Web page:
Food and Sights in Emilia-Romagna
No city in Emilia-Romagna is as well known as Rome, Venice, or Florence. However, the region is home to the oldest continuing university in the world, University of Bologna, founded in 1088 AD.
Of course, it is also known for its olive oils, balsamic vinegar, cheeses and hams that famously originated from the area. We were able to spend a few days in Modena, Bologna, and then Parma (next post) whilst bouncing back to a beautiful Tuscan city called San Miniato for a small detour.
We spent days 5-8 in San Miniato, Bologna, and Modena.
Things we did
The first few days of this leg were structured activities and museums. The truffle hunting with Francesco and Isabella, a trip to the Ferrari museum, a trip to the balsamic vinegar producers, and a few museums here and there.
Feature: Truffle Hunting with Francesco and Isabella
This was one of the many highlights of the trip. Early on, we booked an AirBnB experience called “Experience a Countryside Dream“. I’d say the title is a bit dramatic but it was definitely an amazing experience I’d recommend going out of your way for.
Francesco and Isabella own a gorgeous 40 hectare farm that specializes in wine and olive oil. They were amazing hosts (Airbnb superhosts), and we chatted not only about “production” but also history, crazy stories, and learned about a White Truffle Festival we would attend later that week.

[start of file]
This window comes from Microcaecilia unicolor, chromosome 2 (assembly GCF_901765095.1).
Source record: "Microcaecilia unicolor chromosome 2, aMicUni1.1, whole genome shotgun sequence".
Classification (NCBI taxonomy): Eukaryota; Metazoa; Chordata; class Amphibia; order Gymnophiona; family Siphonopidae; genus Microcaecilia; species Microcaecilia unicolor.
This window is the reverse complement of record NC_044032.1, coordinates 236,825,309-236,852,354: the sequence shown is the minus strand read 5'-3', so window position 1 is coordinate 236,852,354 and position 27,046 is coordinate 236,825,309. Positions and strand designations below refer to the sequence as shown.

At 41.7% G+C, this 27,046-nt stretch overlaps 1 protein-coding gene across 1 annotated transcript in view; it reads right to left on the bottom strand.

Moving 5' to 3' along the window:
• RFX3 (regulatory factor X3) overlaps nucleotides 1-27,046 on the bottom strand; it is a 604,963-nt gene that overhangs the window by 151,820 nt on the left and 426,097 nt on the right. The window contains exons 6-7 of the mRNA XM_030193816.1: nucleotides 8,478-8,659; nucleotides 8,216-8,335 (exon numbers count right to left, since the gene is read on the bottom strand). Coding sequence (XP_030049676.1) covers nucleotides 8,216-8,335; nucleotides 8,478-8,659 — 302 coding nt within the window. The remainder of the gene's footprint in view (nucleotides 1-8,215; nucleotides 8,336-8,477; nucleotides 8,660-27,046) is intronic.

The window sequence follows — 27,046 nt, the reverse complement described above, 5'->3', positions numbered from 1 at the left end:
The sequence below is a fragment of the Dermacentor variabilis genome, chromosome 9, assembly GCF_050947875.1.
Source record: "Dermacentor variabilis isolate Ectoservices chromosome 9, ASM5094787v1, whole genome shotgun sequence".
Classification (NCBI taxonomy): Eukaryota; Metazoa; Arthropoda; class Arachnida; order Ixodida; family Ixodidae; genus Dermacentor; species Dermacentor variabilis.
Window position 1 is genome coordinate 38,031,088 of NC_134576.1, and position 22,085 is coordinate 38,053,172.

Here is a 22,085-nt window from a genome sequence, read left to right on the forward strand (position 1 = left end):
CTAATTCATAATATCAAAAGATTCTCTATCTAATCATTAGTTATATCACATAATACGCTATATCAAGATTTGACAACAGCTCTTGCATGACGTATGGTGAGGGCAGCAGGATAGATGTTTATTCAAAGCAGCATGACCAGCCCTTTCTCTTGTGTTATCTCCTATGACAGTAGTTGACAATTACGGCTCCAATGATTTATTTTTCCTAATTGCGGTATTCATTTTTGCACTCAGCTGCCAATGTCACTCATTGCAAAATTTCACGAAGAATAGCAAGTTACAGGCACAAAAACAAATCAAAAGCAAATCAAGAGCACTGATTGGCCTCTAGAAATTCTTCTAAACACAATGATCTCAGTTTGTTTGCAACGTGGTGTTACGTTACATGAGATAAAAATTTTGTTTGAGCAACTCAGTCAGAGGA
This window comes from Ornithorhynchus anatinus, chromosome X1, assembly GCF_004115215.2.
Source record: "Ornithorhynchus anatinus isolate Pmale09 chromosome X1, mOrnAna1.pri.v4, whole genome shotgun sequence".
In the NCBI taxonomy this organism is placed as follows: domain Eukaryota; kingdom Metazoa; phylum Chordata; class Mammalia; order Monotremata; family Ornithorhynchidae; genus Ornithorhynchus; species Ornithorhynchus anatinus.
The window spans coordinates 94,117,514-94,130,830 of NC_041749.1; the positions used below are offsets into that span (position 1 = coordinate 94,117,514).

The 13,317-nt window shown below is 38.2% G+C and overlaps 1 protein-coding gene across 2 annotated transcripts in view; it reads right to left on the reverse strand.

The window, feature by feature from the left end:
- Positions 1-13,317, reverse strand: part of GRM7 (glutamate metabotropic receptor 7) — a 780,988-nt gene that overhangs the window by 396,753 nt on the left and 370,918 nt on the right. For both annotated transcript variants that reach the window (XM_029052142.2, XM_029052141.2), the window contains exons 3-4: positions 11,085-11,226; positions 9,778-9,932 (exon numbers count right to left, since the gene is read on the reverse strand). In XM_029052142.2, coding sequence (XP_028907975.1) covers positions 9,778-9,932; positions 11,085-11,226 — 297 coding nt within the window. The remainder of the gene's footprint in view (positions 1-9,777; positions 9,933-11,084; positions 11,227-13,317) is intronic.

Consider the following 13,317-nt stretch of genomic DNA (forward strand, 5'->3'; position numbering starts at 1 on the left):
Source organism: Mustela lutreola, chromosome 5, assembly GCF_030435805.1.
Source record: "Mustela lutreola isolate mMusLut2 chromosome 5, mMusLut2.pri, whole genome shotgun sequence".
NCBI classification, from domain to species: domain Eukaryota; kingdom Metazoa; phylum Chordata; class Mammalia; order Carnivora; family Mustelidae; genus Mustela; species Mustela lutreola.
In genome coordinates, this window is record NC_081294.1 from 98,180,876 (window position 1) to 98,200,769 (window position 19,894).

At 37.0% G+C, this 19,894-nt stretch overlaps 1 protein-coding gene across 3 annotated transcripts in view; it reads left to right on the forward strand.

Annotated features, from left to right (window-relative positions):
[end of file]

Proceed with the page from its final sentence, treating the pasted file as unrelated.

We started with the goods – white truffle hunting. White truffles are very expensive because they can’t be farmed, grow only in October/November, and have a shelf life of one week. We followed a truffle hunting dog sniffing and bouncing about some thick, thorny trees. Alas, we didn’t find any truffles did catch the doggie digging furiously on one mistaken attempt.
Lunch was amazing. We (visitors) contributed to about 25% of it, with Isabella and Francesco leading. Eggplant caponata, artichokes with a fresh olive oil and anchovy paste, freshly picked peppers, amazing sausages, pasta with freshly picked vegetables… the list goes on. (Freshly picked = picked while touring the farm). They ended with a brilliant tiramisu that we’ll try to replicate some day.
We took a hike to a church, helped pick some olives, and closed the day with a tour of the olive oil press. Thank you Francesca and Isabella for the experience.
The view at Francesca and Isabella’s farm was pretty awesome. After the experience, we drove about 3 hours to a “castle” in Serramazzone, a beautiful town just outside of the city of Modena. The castle was ok at best, but we did have a cute cat sneak his way into our Airbnb rental – we had to spend some time coaxing it out after giving him a few neck rubs.
Our morning walk stretched along a small road with fewer than ~20 buildings in the nearest square mile. Not a bad place to live.
Many parts of Emilia-Romagna didn’t have trees or rolling hills of Tuscany, but the drive between the two was mountainous and absolutely gorgeous. We did the drive one extra time to make it to San Miniato’s annual White Truffle Fair, which only happens three weekends per year. The view of the city along the hills was fantastic.
We did come to Italy for the food, so we sought out as much authentic food as we could get our hands on. We brought home some balsamic and olive oil back home and are super excited to use it.